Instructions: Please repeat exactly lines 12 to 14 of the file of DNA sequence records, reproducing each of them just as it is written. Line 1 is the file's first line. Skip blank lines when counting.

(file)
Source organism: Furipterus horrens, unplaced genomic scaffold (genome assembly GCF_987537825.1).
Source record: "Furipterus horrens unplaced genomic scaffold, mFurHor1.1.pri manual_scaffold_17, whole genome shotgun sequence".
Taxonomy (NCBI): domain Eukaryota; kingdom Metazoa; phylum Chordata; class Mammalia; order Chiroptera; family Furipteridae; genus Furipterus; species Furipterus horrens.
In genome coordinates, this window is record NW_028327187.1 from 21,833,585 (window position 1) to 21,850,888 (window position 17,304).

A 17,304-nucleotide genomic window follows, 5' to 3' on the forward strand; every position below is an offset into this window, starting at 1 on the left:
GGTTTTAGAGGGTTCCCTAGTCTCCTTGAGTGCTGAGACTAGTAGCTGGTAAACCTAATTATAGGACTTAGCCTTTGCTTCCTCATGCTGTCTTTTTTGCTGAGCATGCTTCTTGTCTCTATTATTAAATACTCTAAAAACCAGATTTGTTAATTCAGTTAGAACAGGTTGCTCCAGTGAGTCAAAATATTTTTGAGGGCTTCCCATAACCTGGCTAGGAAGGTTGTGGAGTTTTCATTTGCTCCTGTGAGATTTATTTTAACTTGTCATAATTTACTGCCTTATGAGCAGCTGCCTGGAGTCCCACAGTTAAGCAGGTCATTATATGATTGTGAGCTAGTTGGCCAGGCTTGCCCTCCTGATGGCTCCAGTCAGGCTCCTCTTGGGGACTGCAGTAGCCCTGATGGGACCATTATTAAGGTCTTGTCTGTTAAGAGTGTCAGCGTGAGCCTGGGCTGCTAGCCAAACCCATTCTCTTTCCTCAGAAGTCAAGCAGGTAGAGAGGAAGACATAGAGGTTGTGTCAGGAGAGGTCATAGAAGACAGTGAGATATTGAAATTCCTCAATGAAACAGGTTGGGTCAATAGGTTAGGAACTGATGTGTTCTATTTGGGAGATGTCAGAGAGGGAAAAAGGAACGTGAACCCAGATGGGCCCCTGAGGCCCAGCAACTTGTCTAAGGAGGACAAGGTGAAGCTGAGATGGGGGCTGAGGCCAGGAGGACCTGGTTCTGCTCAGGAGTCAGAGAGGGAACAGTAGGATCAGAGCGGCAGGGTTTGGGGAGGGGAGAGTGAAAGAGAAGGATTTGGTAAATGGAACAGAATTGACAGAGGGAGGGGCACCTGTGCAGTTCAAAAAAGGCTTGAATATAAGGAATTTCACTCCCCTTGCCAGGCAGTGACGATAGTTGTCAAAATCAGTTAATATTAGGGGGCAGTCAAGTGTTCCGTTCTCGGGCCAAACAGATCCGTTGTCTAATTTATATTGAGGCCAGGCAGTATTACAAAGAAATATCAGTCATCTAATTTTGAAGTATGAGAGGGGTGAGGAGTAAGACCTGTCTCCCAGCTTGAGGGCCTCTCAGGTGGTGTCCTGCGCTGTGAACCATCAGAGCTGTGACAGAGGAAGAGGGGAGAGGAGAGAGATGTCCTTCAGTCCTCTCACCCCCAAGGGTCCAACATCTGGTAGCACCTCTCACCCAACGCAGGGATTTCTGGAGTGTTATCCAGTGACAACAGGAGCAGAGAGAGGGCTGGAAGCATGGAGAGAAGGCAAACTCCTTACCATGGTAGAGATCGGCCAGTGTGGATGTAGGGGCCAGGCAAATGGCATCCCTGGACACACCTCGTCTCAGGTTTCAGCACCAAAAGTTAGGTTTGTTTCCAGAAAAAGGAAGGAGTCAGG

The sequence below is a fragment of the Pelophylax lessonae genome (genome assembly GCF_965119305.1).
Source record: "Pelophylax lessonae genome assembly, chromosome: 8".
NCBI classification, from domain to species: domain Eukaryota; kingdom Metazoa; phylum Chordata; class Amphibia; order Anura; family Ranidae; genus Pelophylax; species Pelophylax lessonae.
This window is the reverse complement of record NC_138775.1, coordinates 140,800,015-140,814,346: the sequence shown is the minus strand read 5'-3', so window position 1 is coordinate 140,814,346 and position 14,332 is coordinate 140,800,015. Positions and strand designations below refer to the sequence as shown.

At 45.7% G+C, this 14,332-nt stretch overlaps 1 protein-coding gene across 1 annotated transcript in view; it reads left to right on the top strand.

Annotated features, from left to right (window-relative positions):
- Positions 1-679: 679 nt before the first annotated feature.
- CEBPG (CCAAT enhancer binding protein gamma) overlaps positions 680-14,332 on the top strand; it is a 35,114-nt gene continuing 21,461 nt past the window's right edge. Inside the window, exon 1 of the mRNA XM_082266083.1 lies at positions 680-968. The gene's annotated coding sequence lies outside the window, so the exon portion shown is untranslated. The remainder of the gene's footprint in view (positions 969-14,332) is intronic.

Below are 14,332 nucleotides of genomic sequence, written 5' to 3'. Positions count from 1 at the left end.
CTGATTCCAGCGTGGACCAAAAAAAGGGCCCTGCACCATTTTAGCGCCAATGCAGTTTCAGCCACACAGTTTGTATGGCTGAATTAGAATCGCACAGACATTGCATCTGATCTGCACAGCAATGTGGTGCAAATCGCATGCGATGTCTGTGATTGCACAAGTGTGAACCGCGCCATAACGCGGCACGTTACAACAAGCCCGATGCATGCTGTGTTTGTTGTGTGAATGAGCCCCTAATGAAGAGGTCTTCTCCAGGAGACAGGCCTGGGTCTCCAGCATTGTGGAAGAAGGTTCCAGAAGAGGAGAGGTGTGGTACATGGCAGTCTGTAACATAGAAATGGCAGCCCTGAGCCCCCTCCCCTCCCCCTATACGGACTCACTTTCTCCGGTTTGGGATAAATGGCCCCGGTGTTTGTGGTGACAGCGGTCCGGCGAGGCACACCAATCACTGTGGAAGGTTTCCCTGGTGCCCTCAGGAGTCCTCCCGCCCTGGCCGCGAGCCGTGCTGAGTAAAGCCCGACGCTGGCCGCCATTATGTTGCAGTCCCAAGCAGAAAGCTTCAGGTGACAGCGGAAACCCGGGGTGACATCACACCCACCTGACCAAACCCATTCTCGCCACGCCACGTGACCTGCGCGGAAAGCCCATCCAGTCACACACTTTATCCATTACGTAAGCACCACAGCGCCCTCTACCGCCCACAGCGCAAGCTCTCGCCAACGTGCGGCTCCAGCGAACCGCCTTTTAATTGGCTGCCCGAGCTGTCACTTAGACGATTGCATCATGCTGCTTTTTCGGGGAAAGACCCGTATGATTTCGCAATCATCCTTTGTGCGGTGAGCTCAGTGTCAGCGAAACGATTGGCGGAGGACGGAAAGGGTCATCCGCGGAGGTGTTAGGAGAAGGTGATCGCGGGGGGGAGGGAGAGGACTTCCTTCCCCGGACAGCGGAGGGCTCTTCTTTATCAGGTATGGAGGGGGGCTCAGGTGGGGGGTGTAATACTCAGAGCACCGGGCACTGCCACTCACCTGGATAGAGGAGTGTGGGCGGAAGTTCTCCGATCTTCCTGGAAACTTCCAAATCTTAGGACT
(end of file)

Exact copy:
Annotated features, from left to right (window-relative positions):
- Positions 1-679: 679 nt before the first annotated feature.
- CEBPG (CCAAT enhancer binding protein gamma) overlaps positions 680-14,332 on the top strand; it is a 35,114-nt gene continuing 21,461 nt past the window's right edge. Inside the window, exon 1 of the mRNA XM_082266083.1 lies at positions 680-968. The gene's annotated coding sequence lies outside the window, so the exon portion shown is untranslated. The remainder of the gene's footprint in view (positions 969-14,332) is intronic.